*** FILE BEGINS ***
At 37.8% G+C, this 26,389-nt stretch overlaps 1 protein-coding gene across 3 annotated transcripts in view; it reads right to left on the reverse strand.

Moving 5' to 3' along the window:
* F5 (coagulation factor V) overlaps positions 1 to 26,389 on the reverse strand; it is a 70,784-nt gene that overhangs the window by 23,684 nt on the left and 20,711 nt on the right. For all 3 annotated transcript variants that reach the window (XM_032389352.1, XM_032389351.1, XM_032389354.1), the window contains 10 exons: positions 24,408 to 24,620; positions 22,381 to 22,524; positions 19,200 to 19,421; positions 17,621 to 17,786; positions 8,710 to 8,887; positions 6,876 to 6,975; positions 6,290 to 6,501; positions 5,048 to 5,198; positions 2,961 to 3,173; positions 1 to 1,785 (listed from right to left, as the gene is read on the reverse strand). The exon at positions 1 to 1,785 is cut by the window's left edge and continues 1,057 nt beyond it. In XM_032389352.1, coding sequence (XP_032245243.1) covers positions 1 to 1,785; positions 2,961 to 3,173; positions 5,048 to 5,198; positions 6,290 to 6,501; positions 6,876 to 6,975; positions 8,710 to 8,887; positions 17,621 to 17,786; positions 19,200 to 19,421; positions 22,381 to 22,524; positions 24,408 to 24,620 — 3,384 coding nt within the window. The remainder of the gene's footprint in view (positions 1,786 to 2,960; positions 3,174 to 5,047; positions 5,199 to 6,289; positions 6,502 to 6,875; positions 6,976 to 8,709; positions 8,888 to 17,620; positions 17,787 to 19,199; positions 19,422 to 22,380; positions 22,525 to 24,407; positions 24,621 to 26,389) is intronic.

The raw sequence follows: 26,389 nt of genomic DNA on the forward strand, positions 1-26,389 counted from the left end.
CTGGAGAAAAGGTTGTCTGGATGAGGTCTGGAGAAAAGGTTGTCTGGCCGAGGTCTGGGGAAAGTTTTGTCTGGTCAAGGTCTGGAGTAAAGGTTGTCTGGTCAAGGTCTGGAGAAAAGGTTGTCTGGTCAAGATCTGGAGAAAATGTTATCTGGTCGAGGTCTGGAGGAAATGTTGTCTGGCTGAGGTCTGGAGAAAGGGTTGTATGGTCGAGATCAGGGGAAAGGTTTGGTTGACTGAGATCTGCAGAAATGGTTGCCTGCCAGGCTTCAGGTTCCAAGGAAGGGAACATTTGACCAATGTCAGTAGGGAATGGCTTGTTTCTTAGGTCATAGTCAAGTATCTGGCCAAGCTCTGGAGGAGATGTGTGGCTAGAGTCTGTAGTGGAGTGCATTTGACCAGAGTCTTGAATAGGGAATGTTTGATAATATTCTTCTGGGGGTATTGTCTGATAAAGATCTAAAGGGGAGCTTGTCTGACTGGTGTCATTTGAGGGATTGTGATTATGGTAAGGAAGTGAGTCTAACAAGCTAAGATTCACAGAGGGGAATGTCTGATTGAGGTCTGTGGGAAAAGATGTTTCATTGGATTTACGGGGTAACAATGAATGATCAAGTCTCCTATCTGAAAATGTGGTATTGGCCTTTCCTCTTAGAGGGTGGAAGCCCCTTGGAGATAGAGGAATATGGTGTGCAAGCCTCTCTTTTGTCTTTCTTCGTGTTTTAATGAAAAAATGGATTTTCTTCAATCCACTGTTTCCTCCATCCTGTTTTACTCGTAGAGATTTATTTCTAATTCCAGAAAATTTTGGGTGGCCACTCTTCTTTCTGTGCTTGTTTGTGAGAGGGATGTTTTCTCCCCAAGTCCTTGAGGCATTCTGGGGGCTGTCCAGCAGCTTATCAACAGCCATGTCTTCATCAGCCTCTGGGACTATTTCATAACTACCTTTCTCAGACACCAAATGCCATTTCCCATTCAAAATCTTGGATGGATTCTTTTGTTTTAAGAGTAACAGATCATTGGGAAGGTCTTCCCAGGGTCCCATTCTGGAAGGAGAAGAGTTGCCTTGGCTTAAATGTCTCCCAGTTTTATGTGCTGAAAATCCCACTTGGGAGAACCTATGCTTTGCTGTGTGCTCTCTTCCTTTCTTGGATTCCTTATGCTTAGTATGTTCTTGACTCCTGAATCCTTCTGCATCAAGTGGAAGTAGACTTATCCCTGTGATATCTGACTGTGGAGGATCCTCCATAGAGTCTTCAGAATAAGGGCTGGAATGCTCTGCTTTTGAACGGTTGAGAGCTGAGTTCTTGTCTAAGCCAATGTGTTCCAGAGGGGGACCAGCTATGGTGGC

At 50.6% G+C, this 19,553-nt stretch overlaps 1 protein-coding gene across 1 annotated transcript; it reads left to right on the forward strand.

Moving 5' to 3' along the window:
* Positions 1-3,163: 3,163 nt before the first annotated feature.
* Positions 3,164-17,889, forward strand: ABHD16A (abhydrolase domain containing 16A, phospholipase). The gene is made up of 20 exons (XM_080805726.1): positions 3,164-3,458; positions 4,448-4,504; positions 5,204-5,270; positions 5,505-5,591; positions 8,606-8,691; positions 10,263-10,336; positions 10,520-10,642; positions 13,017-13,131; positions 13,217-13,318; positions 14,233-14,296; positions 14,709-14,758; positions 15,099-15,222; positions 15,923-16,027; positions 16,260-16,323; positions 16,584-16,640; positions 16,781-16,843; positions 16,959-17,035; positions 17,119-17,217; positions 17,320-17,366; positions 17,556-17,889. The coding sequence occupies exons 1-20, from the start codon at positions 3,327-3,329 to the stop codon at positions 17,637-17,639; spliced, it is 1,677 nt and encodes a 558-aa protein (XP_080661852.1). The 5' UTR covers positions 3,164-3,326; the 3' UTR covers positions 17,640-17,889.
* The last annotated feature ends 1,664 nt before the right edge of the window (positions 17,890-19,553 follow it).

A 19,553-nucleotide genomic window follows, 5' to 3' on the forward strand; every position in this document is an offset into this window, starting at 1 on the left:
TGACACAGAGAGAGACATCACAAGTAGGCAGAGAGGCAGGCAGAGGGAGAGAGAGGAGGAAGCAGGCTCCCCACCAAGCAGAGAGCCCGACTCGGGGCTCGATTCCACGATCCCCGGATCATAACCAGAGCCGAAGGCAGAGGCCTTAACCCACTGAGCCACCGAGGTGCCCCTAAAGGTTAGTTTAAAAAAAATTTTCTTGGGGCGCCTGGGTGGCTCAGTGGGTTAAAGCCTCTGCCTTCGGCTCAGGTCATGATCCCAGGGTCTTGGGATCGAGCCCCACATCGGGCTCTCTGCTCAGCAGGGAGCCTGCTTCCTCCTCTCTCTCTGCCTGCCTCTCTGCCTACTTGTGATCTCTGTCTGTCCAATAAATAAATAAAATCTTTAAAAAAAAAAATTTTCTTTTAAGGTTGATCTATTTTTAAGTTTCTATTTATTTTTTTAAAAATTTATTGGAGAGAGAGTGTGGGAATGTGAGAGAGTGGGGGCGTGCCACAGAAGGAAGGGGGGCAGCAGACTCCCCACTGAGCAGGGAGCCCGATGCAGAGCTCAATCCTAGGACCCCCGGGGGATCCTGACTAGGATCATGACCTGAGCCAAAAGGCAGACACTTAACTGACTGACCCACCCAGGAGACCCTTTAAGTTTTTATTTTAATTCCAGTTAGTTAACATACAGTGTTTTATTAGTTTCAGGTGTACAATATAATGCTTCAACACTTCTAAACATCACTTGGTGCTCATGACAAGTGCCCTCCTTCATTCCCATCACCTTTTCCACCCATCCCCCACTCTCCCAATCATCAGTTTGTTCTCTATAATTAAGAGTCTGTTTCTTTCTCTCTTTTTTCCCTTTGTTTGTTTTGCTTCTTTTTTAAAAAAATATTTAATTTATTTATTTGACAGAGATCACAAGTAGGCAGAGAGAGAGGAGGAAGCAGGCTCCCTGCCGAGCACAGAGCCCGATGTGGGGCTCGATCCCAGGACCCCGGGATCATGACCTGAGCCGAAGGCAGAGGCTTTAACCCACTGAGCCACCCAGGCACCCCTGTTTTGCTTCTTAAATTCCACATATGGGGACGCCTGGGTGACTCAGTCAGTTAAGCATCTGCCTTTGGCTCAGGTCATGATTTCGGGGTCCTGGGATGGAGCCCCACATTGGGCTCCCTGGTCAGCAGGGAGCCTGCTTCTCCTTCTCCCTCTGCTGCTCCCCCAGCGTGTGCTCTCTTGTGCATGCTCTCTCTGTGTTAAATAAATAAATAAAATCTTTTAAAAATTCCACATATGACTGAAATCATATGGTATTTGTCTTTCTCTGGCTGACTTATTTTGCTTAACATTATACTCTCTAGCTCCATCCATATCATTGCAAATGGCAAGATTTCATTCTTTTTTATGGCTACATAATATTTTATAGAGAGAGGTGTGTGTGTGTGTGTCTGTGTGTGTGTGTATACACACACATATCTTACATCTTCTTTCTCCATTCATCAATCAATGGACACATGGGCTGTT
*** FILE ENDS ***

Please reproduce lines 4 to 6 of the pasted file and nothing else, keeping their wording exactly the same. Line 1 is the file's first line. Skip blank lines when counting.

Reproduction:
The raw sequence follows: 26,389 nt of genomic DNA on the forward strand, positions 1-26,389 counted from the left end.
CTGGAGAAAAGGTTGTCTGGATGAGGTCTGGAGAAAAGGTTGTCTGGCCGAGGTCTGGGGAAAGTTTTGTCTGGTCAAGGTCTGGAGTAAAGGTTGTCTGGTCAAGGTCTGGAGAAAAGGTTGTCTGGTCAAGATCTGGAGAAAATGTTATCTGGTCGAGGTCTGGAGGAAATGTTGTCTGGCTGAGGTCTGGAGAAAGGGTTGTATGGTCGAGATCAGGGGAAAGGTTTGGTTGACTGAGATCTGCAGAAATGGTTGCCTGCCAGGCTTCAGGTTCCAAGGAAGGGAACATTTGACCAATGTCAGTAGGGAATGGCTTGTTTCTTAGGTCATAGTCAAGTATCTGGCCAAGCTCTGGAGGAGATGTGTGGCTAGAGTCTGTAGTGGAGTGCATTTGACCAGAGTCTTGAATAGGGAATGTTTGATAATATTCTTCTGGGGGTATTGTCTGATAAAGATCTAAAGGGGAGCTTGTCTGACTGGTGTCATTTGAGGGATTGTGATTATGGTAAGGAAGTGAGTCTAACAAGCTAAGATTCACAGAGGGGAATGTCTGATTGAGGTCTGTGGGAAAAGATGTTTCATTGGATTTACGGGGTAACAATGAATGATCAAGTCTCCTATCTGAAAATGTGGTATTGGCCTTTCCTCTTAGAGGGTGGAAGCCCCTTGGAGATAGAGGAATATGGTGTGCAAGCCTCTCTTTTGTCTTTCTTCGTGTTTTAATGAAAAAATGGATTTTCTTCAATCCACTGTTTCCTCCATCCTGTTTTACTCGTAGAGATTTATTTCTAATTCCAGAAAATTTTGGGTGGCCACTCTTCTTTCTGTGCTTGTTTGTGAGAGGGATGTTTTCTCCCCAAGTCCTTGAGGCATTCTGGGGGCTGTCCAGCAGCTTATCAACAGCCATGTCTTCATCAGCCTCTGGGACTATTTCATAACTACCTTTCTCAGACACCAAATGCCATTTCCCATTCAAAATCTTGGATGGATTCTTTTGTTTTAAGAGTAACAGATCATTGGGAAGGTCTTCCCAGGGTCCCATTCTGGAAGGAGAAGAGTTGCCTTGGCTTAAATGTCTCCCAGTTTTATGTGCTGAAAATCCCACTTGGGAGAACCTATGCTTTGCTGTGTGCTCTCTTCCTTTCTTGGATTCCTTATGCTTAGTATGTTCTTGACTCCTGAATCCTTCTGCATCAAGTGGAAGTAGACTTATCCCTGTGATATCTGACTGTGGAGGATCCTCCATAGAGTCTTCAGAATAAGGGCTGGAATGCTCTGCTTTTGAACGGTTGAGAGCTGAGTTCTTGTCTAAGCCAATGTGTTCCAGAGGGGGACCAGCTATGGTGGC

At 50.6% G+C, this 19,553-nt stretch overlaps 1 protein-coding gene across 1 annotated transcript; it reads left to right on the forward strand.